Numerous applications for recognition as a religious community were rejected from 1906 to 1990. In July 1998 the Federation of Baptist Congregations in Austria became a state-registered religious denominational community according to the new denominational community law and was given the right to act as an independent legal entity.
In 2009 another application was made for full recognition in order to benefit from the associated privileges such as religious instruction in public schools or representation in the public media. The obstacle to this was the minimum membership of 2 ‰ of the population (at that time around 16,000) required in the Confessional Community Act; in the 2001 census, 2108 people had committed themselves to the Baptists.
2013 joined then the Union of Baptists and four other related denominational churches, the Federation of Evangelical churches , the Free Christian Church - Pentecostal church , the Elaia Christian communities and the Mennonite Free Church , the Association of Free Churches in Austria together. The recognition of this association "as a church (religious society ) " took place by ordinance of the Minister of Education of August 26, 2013 ( Federal Law Gazette II No. 250/2013 ). This enables, for example, joint free church religious instruction or the establishment of denominational private schools with public rights .
Like all congregations of this free church movement, the Austrian Baptists also emphasize the autonomy of the local congregation .
The Federation of Baptist Congregations in Austria is the umbrella organization that conducts international and interdenominational cooperation and takes on representation in the free churches in Austria . It is led by the federal management. The federal headquarters , known as the federal office , is located in Vienna-Krummgasse.
Today the number of members is around 1500.
For League of Baptists are about 20 independent municipalities.
More than a quarter of Austrian Baptists are members of Romanian-speaking congregations. They work in the following locations: Graz , Grein , Kapfenberg , Krems , Linz and Vienna (two municipalities).
An international congregation, the International Baptist Church of Vienna , exists in Vienna and conducts services mainly in English .
Cross-Church Relationships and Ecumenism
The Austrian Baptists see themselves as part of the worldwide body of Christ . Your congregations work in the Evangelical Alliance and partly in the Working Group of Evangelical Churches in Austria (ARGEGÖ).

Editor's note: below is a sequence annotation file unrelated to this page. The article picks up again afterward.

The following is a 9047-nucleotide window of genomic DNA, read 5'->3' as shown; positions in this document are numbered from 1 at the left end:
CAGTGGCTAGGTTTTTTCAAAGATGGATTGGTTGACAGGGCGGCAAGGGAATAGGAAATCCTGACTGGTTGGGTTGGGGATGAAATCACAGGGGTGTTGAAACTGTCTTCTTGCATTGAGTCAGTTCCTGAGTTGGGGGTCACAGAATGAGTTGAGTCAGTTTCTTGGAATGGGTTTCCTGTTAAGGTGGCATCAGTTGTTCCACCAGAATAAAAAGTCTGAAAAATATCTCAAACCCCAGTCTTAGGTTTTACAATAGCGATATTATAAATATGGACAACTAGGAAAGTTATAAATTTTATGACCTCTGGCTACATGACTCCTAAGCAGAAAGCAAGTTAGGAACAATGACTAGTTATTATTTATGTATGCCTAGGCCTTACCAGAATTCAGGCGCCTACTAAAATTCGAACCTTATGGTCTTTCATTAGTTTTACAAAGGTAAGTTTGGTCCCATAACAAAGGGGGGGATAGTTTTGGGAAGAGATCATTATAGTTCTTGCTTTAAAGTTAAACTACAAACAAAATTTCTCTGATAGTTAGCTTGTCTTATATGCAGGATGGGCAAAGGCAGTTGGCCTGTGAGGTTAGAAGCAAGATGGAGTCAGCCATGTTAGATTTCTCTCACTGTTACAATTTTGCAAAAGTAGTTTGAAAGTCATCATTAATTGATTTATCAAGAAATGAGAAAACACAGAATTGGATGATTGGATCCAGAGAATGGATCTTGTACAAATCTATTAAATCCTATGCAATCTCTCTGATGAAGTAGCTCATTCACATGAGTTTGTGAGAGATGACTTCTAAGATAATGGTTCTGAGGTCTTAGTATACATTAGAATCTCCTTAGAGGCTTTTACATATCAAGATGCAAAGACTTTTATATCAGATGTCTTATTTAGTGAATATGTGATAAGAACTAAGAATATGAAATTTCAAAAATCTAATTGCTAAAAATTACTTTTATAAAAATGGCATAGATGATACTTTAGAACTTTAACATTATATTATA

The Union of Baptist Congregations is a member of the World Baptist Union and the European Baptist Federation . There is close cooperation with the Federation of Evangelical Free Churches (BEFG) in Germany. He is also a member "with an advisory vote" (ie not a full member) in the World Council of Churches in Austria (ÖRKÖ).
The aid association continues to exist and has been a member of the Protestant Diakonie Austria since 1996 .
Works and Education
The theological training of the full-time employees active in Austria took place at Protestant theological faculties , at evangelical seminars and at the Baptist Theological Seminary in Elstal near Berlin, and at the English-language International Baptist Theological Seminary in Prague (formerly in Rüschlikon , Switzerland).
The Children's and Youth Office of Austrian Baptists has national offers for young adults, teenagers and children .
- Franz Graf-Stuhlhofer (Ed.): Fresh water on arid land. Festschrift for the 50th anniversary of the Federation of Baptist Congregations in Austria (= Baptism Studies ; Vol. 7). Oncken, Kassel 2005, ISBN 3-87939-203-X .
- Joseph Lehmann : History of the German Baptists . 2 volumes. Oncken, Cassel 1896-1900.
- Rudolf Donat: The growing work. Expansion of the German Baptist congregations for sixty years (1849 to 1909) . Oncken, Kassel 1960.
- Emanuel Wieser, Franz Graf-Stuhlhofer: The Baptists. Numerous in the world, hardly present in Austria , in: Johann Hirnsperger, Christian Wessely , Alexander Bernhard (Ed.): Ways to Salvation? Religious denominations in Austria. Self-expression and theological reflection . Styria, Graz et al. 2001, pp. 25-42.
- Franz Graf-Stuhlhofer: Baptists and Austrians - a contradiction? In: Austrian Archives for Law and Religion , vol. 47, 2000, pp. 127–144.
- Franz Graf-Stuhlhofer: Free churches in Austria since 1846. On the sources and on questions of method . In: Yearbook for the History of Protestantism in Austria , vol. 124/125, 2008/09, pp. 270–302.
- Franz Graf-Stuhlhofer: “Reminder sheets from the Baptist congregation in Vienna” for Edward Millard. A source for the early decades of the Austrian Baptists (since 1869). In: Johann Hirnsperger, Christian Wessely (Ed.): Ways to Salvation? Religious confessional communities in Austria: Elaia Christengemeinden (...) (= theology in cultural dialogue ; 7c). Tyrolia, Innsbruck 2014, pp. 115–142.
- Lars Heinrich, Helmut Rabenau: Insight - Perspective - Outlook. 140 years of Baptists in Austria . In: The community. Believe. Together. Shape. , 27/2009, p. 7
- Austrian population statistics according to religious denomination , statistik.at (PDF file; 41 kB)
- The formulation "Church (religious society)" is the legal text.
- Working group of evangelical congregations in Austria
- World Council of Churches in Austria ( Memento from August 30, 2012 in the Internet Archive )
- Review by Andreas Liese, in: Freikirchenforschung , Vol. 15, 2005/06, pp. 398–400.